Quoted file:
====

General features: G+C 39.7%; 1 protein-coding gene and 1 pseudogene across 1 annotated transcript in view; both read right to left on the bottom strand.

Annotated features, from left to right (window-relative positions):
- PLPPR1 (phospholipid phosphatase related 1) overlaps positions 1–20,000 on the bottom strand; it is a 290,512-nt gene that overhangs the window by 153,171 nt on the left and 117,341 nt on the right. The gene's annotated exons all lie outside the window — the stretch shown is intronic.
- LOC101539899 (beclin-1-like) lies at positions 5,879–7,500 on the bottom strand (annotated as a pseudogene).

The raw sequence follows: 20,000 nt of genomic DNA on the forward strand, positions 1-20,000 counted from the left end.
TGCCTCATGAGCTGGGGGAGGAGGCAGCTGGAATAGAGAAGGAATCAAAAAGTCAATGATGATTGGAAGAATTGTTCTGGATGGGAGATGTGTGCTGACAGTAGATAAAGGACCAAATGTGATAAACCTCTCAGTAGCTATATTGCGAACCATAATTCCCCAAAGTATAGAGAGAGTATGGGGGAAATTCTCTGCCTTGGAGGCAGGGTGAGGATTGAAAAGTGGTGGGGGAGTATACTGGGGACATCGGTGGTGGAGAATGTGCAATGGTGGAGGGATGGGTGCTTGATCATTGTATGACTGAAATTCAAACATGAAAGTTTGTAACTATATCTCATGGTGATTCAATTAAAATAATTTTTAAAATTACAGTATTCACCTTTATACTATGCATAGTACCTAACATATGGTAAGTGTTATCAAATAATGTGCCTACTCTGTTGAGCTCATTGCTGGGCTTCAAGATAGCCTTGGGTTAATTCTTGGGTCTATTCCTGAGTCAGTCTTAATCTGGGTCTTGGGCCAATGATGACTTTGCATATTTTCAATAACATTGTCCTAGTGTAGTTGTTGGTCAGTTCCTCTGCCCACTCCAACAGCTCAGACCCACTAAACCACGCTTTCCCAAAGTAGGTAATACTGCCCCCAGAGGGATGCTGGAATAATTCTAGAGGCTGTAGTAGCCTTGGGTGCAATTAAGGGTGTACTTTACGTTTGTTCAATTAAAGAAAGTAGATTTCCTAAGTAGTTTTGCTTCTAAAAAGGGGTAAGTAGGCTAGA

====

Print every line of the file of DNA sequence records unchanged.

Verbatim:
General features: G+C 39.7%; 1 protein-coding gene and 1 pseudogene across 1 annotated transcript in view; both read right to left on the bottom strand.

Annotated features, from left to right (window-relative positions):
- PLPPR1 (phospholipid phosphatase related 1) overlaps positions 1–20,000 on the bottom strand; it is a 290,512-nt gene that overhangs the window by 153,171 nt on the left and 117,341 nt on the right. The gene's annotated exons all lie outside the window — the stretch shown is intronic.
- LOC101539899 (beclin-1-like) lies at positions 5,879–7,500 on the bottom strand (annotated as a pseudogene).

The raw sequence follows: 20,000 nt of genomic DNA on the forward strand, positions 1-20,000 counted from the left end.
TGCCTCATGAGCTGGGGGAGGAGGCAGCTGGAATAGAGAAGGAATCAAAAAGTCAATGATGATTGGAAGAATTGTTCTGGATGGGAGATGTGTGCTGACAGTAGATAAAGGACCAAATGTGATAAACCTCTCAGTAGCTATATTGCGAACCATAATTCCCCAAAGTATAGAGAGAGTATGGGGGAAATTCTCTGCCTTGGAGGCAGGGTGAGGATTGAAAAGTGGTGGGGGAGTATACTGGGGACATCGGTGGTGGAGAATGTGCAATGGTGGAGGGATGGGTGCTTGATCATTGTATGACTGAAATTCAAACATGAAAGTTTGTAACTATATCTCATGGTGATTCAATTAAAATAATTTTTAAAATTACAGTATTCACCTTTATACTATGCATAGTACCTAACATATGGTAAGTGTTATCAAATAATGTGCCTACTCTGTTGAGCTCATTGCTGGGCTTCAAGATAGCCTTGGGTTAATTCTTGGGTCTATTCCTGAGTCAGTCTTAATCTGGGTCTTGGGCCAATGATGACTTTGCATATTTTCAATAACATTGTCCTAGTGTAGTTGTTGGTCAGTTCCTCTGCCCACTCCAACAGCTCAGACCCACTAAACCACGCTTTCCCAAAGTAGGTAATACTGCCCCCAGAGGGATGCTGGAATAATTCTAGAGGCTGTAGTAGCCTTGGGTGCAATTAAGGGTGTACTTTACGTTTGTTCAATTAAAGAAAGTAGATTTCCTAAGTAGTTTTGCTTCTAAAAAGGGGTAAGTAGGCTAGA